17 December 2006

A visit to Visoki Decani

BBC Serbian, Tuesday, November 7, 2006 01:30 GMT
By Tanja Vujisic, BBC correspondent in Kosovska Mitrovica

Visoki Decani Monastery dates back to the fourteenth century and is one of the best preserved and biggest Orthodox Christian monasteries.

Three years ago it was added to the UNESCO World Heritage List but nevertheless, like all other Orthodox holy shrines in Kosovo, it is confronted with threats, usurpation of its property and poor security conditions.

All this has not taken away from its importance and humanitarian activity, directed primarily toward Serb returnees, although the brotherhood reminds that during the war it also saved many Albanians.

Describing Visoki Decani Monastery, British woman writer Edith Mary Durham recorded in 1904:

"Robbed of its broad lands, which have been swooped on by the Albanians, who at the time of my visit made further progress up the valley impossible, [the Monastery] lies precariously on the bloody edge of things, and only the wonderful white marble church tells of its former glory."

Today the situation in many ways resembles that of the one hundred years ago.

However, the cultural and historical importance of the Monastery in all activities remains unchanged.

Hieromonk Sava Janjic emphasizes that monastic life in Visoki Decani has unfolded without interruption since its founding.

Monastery treasury

The most significant sacred treasures of the Monastery are the holy relics of the Holy King Stefan of Decani, the wooden iconostasis and icons from the fourteenth century, the hegumen's throne, and the frescoes, comprising over 1,000 images and topics from the New Testament.

"By the decision of the Holy Synod of Bishops in 1992 the greater part of the Decani treasury was removed from Kosovo and Metohija in 1992, while the library of old manuscripts was removed even earlier, in 1981. The Decani treasury in its entirety is our richest treasury after the treasury of Chilandar Monastery (on Mt. Athos, the Holy Mountain in Greece)," explains Father Sava Janjic.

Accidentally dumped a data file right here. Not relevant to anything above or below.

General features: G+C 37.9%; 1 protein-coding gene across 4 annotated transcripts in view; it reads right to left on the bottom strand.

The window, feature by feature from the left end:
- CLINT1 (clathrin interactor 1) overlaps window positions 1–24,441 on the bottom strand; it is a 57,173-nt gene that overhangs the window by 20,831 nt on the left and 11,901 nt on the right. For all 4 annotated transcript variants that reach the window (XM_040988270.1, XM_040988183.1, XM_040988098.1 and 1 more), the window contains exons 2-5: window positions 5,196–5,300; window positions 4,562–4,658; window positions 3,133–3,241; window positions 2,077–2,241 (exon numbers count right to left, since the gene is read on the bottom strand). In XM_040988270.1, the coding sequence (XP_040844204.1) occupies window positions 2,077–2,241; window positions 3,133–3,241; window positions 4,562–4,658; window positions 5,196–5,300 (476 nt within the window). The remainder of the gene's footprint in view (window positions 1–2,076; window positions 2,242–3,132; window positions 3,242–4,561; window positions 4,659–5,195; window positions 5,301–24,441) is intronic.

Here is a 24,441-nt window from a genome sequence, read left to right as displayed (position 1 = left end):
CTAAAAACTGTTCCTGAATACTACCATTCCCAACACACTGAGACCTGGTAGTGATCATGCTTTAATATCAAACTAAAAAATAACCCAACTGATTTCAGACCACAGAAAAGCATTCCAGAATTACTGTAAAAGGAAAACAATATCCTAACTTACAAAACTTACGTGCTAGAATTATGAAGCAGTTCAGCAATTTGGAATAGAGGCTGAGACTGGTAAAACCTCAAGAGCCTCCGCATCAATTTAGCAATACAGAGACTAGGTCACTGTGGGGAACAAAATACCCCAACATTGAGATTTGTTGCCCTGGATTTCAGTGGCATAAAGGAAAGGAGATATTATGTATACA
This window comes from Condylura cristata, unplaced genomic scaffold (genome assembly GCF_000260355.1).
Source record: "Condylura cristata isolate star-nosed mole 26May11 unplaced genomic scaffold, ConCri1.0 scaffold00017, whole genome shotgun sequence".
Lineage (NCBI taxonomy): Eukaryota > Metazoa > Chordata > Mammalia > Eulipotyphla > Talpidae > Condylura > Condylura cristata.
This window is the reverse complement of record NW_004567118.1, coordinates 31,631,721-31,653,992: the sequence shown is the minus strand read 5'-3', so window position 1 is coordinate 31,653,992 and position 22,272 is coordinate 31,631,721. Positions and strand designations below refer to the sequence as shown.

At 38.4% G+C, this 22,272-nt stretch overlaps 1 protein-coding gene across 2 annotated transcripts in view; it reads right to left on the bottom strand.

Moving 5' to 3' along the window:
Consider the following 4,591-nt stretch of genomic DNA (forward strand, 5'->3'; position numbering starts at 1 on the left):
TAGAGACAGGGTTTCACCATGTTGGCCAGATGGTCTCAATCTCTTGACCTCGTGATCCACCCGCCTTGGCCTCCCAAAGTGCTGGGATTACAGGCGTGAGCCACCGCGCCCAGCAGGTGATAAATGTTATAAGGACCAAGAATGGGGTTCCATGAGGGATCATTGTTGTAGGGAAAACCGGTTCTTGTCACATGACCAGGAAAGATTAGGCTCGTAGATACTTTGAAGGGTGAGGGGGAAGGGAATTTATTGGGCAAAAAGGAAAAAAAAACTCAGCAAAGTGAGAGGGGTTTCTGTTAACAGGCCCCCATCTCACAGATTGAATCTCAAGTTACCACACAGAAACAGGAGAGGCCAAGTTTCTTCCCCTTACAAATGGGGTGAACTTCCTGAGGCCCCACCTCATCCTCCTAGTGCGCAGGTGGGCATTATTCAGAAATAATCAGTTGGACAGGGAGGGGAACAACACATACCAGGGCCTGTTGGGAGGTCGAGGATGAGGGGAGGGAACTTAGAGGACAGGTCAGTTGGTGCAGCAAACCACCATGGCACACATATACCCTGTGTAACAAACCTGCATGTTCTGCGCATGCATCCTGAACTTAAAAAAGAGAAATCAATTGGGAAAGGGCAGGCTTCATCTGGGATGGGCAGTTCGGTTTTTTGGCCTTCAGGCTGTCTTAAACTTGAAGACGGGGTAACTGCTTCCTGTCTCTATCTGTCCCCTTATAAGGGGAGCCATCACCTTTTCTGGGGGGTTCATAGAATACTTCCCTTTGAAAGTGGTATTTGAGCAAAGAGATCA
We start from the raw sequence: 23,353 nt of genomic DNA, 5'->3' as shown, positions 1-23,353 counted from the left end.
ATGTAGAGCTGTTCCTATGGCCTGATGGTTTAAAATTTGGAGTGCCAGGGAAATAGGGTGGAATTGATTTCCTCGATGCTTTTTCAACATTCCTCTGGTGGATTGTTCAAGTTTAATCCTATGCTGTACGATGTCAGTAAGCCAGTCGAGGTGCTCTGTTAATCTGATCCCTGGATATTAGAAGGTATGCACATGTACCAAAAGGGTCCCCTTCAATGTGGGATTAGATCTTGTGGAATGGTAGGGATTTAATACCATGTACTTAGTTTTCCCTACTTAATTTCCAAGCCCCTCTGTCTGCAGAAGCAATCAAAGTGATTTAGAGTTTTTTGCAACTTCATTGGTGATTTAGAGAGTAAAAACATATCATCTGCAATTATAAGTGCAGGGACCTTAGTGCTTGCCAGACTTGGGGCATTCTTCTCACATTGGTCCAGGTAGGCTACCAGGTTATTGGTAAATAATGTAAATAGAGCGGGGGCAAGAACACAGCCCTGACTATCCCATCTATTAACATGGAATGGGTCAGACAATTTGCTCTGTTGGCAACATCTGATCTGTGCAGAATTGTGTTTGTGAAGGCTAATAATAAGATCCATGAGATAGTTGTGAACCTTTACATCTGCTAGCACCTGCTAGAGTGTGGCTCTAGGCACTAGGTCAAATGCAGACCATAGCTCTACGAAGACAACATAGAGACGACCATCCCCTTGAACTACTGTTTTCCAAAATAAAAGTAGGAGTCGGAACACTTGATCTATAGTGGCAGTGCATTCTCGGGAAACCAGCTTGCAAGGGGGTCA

The holy relics of Holy King Stefan of Decani are believed to have healing powers which are sometimes resorted to by the Albanian Muslim population as well.

"People in difficulties, regardless of their faith, seek help in our Orthodox holy shrines. We have always welcomed such people with joy for the Lord helps everyone. Just as the sun shines for everyone, He, too, shines for all in His love, goodness and blessings. Now, whether we will be able to receive this goodness and blessing depends on us - what our disposition is upon arrival, what our life has been like, what degree of respect we have toward what is sacred," emphasizes Father Sava.

There are twenty-six monks living in the monastery with Vicar Bishop Teodosije Sibalic, the abbot.

Icon painters

They sustain themselves with their icon painting and wood engraving, which are traditions in Visoki Decani.

"Our monks now use modern means and computer technology but, of course, we also nurture the old traditions in our work with icons and in wood so we can continue to create the art that characterized our past and which is still important today," said Decani monk Sava Janjic.


According to folk tradition, the polielei (church lamp) in Visoki Decani, which dates back to the fourteenth century, was wrought from the weapons of the knights who fought in the Battle of Kosovo.

Father Sava Janjic respects the tradition, although he emphasizes that it is not historically accurate.

"During the time of Princess Milica, who came to Decani and offered donations for the renewal of the monastery, it seems that after the Battle of Kosovo one of the Turkish precursors did some damage on the estate itself and perhaps even damaged the church. The polielei was repaired at that time," says Father Sava.

The brotherhood of Visoki Decani Monastery is also renowned for its number of highly educated monks.


However, Hieromonk Sava explains that according to the Orthodox Christian perception education (obrazovanje) is not a matter of formal study and acquired degrees.

"The word 'obraz' means, first and foremost, image; therefore, he who is educated (obrazovan) is he who has managed to replicate the image of Christ within himself. Thus, we view education, first of all, ethically and spiritually, as a measure of the degree to which we have adapted ourselves to the Lord Christ. Such a person is educated, whereas he who is lacking Christ's image is without 'obraz', uneducated," Father Sava Janjic explains for the BBC.

Visoki Decani Monastery has been guarded for the past seven years around the clock by Italian KFOR soldiers, who call the monks who live there "santi Serbi" or "holy Serbs".